South Dakota’s unusual stature as a leader nationwide in chartering trusts has been in the national headlines in recent weeks because of a new turn in a Texas billionaire’s messy divorce.
CNBC said this week: “South Dakota is fast becoming a mini-Switzerland for the world’s rich.”
“Analysts and local politicians estimate that $250 billion to $900 billion is now stashed in South Dakota trusts by the likes of Chinese billionaires looking to keep their fortunes out of reach of the government, Europeans looking to avoid taxes and Americans looking to shield wealth from spouses,” the network added.
“A High-Stakes Divorce Illustrates How the Rich Play Real-Estate Tug of War,” said The Wall Street Journal on April 9.
Marie Bosarge filed a lawsuit recently against her husband of 30 years, billionaire Ed Bosarge. She’s 66 and he’s 80. They owned 12 homes, a 180-foot yacht with a grand piano, and a $5 million, 3,000-year-old Egyptian mummy.
However, she said he is now living with a mistress. He’s pushing for the divorce and has hidden many of their assets in South Dakota, she said.
Mrs. Bosarge said she learned that up to $2 billion in their assets — money and real estate and mummies — was bought through or transferred into “a series of ever-changing trusts overseas and in South Dakota,” The Wall Street Journal reported on April 9.
Her attorneys said Mr. Bosarge used the trusts, in South Dakota and elsewhere, to hide and keep income and property from her that ordinarily would belong to her as part of the couple’s community estate. She might end up with little or nothing in the divorce, she says.
Jeff Diament, a Houston divorce trial attorney not involved in the Bosarge case, told the Journal that South Dakota “has the strongest laws protecting trusts,” in the nation. The complicated and confidential trusts can become a form of money-laundering, especially in divorce cases, Diament said.
The Journal reported that several divorce attorneys and others familiar with trust law say they know of “no precedent in which an aggrieved spouse has successfully accessed the assets in a South Dakota trust in a court-ordered divorce settlement.”
South Dakota State Sen. Susan Wismer, a Democrat and accountant from Britton, who has opposed the state’s expansive attitude to trusts, told the Journal there is about $900 billion in the 105 trusts overseen by the state’s Banking Division.
Combined with the fact the state has no income tax, the trust laws that have been made more friendly over the past few decades have attracted a lot of outside wealth, because the state offers secrecy, Wismer says.
The state has chartered 105 trusts, 63 of them public and 42 private, according to online documents with the Banking Division.
They need to have a South Dakota presence. Nearly all the South Dakota addresses for the trusts are in Sioux Falls, with quite a few of them sharing addresses.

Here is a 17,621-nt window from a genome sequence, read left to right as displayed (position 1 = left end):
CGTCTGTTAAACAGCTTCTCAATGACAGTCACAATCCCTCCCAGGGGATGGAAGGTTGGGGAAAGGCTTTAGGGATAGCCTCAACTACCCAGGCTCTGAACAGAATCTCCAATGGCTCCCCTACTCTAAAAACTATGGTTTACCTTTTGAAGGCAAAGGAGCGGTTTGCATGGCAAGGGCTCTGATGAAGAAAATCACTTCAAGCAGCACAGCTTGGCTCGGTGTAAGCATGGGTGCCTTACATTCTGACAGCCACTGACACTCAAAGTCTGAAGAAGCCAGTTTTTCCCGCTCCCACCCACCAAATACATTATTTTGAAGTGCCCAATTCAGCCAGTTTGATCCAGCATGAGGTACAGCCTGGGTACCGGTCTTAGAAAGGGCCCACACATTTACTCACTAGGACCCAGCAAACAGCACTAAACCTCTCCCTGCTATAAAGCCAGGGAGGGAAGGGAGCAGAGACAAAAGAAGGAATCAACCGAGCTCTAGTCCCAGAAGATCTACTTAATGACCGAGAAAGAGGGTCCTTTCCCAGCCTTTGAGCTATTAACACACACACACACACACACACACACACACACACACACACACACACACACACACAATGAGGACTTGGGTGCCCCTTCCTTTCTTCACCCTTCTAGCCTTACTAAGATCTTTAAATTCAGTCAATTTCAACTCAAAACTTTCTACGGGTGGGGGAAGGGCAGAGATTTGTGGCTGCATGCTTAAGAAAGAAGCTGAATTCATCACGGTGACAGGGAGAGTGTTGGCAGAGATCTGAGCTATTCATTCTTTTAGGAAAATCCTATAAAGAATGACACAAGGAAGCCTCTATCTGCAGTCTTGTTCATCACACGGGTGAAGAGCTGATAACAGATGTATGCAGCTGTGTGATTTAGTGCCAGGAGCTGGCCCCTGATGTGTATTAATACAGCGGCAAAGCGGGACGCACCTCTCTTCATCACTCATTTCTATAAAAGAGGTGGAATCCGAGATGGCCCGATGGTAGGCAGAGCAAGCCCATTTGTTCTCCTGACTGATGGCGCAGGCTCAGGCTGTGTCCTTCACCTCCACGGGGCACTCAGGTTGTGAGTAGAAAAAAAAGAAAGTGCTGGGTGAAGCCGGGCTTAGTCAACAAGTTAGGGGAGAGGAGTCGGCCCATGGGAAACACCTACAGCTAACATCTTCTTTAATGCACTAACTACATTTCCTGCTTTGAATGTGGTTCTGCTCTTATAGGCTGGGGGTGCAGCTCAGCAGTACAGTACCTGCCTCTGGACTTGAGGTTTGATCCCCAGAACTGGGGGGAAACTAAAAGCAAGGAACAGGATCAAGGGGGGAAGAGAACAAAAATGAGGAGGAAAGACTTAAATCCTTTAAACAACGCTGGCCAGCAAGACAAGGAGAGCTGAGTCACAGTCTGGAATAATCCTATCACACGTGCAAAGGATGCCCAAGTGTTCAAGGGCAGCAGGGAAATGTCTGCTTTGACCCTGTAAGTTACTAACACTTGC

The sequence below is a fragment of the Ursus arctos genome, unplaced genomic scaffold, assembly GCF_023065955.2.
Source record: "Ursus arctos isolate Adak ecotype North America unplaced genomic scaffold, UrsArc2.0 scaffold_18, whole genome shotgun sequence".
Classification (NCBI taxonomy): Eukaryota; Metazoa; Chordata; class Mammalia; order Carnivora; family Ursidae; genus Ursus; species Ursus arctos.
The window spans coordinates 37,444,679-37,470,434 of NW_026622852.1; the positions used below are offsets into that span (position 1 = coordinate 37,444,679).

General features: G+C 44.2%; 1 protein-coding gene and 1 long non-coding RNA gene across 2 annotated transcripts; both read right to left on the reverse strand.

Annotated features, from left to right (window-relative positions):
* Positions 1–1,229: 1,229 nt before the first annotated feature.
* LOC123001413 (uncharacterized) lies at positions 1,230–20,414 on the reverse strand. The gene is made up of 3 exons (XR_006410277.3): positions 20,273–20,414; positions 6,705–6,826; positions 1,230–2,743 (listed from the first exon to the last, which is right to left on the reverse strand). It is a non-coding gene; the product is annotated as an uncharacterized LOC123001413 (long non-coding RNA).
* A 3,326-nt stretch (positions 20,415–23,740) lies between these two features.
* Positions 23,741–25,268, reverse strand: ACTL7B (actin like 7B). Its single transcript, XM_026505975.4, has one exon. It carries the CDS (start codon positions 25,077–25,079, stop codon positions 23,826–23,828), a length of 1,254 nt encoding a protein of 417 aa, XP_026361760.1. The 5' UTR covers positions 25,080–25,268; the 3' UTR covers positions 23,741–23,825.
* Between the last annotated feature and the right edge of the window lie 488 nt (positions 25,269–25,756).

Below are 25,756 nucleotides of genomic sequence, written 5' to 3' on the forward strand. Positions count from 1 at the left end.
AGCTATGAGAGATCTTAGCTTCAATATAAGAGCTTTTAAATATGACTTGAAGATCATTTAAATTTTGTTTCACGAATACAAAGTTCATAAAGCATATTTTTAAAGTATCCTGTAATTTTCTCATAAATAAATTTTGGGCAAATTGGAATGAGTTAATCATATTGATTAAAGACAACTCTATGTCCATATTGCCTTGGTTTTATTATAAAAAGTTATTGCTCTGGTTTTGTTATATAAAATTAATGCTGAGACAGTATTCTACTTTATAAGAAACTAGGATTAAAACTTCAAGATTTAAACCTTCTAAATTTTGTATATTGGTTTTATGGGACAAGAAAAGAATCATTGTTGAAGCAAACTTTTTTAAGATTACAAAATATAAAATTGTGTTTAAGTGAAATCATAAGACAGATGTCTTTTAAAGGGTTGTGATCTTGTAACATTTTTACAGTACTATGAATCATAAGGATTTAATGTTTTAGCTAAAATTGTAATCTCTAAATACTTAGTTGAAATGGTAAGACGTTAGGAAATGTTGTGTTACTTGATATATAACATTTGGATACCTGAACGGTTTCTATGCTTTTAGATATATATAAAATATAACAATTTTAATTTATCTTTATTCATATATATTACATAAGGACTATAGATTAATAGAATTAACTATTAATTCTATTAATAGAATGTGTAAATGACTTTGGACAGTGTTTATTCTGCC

Seven of the trusts have Pierre addresses; all but one of them at the same address: 303 S. Poplar Ave., Suite 103. This is just down the street from the Dairy Queen in a brick office building with the name Bridgeford Trust Company LLC on it.
Bridgeford, based in Johnson City, Tennesee, states on its website that it offers, “A new wealth management service paradigm. As an independent, full service trust company with South Dakota Trust powers, Bridgeford Trust Company provides trust and fiduciary services to domestic and international families across the country and the world. Through deliberately selecting South Dakota over other top-tier U.S. trust jurisdictions for its trust charter, Bridgeford Trust Company leverages that state’s industry-leading modern trust laws and represents a new and emerging wealth management paradigm built around delivering direction and control to settlors (cq) of trusts. . . .”
An employee at Bridgeford told the Capital-Journal on Friday the firm also handles administrative and office work, including answering the phone, for five other trusts.
A seventh trust with a Pierre address is the Acorn Trust Company at 2930 Airport Road.
In articles published in the Capital-Journal, veteran political journalist Bob Mercer has tracked for years the way “South Dakota quietly became a leader in the national trust field,” he wrote in 2018.
It began in 1997 under Gov. Bill Janklow and grew to 65 trusts by 2012, and 95 by the end of 2017 to 105 today.
The state raked in $1.4 million in fees for overseeing the trusts in 2017, Mercer reported.
Wismer has fought against making the state more friendly to the wealthy parking their money here confidentially.
In January 2018 in the legislature, she said trusts and video lottery are comparable, except trusts provide better-paying jobs, Mercer reported.
South Dakota has become a haven for “fiefdoms from generation to generation,” Wismer told lawmakers. “It’s really nothing to be proud of,” she told other committee members and several financial professionals in the room. “It’s the way South Dakota has struggled to find alternative sources of revenue that really, in the long run, are not good for democracy as a whole.”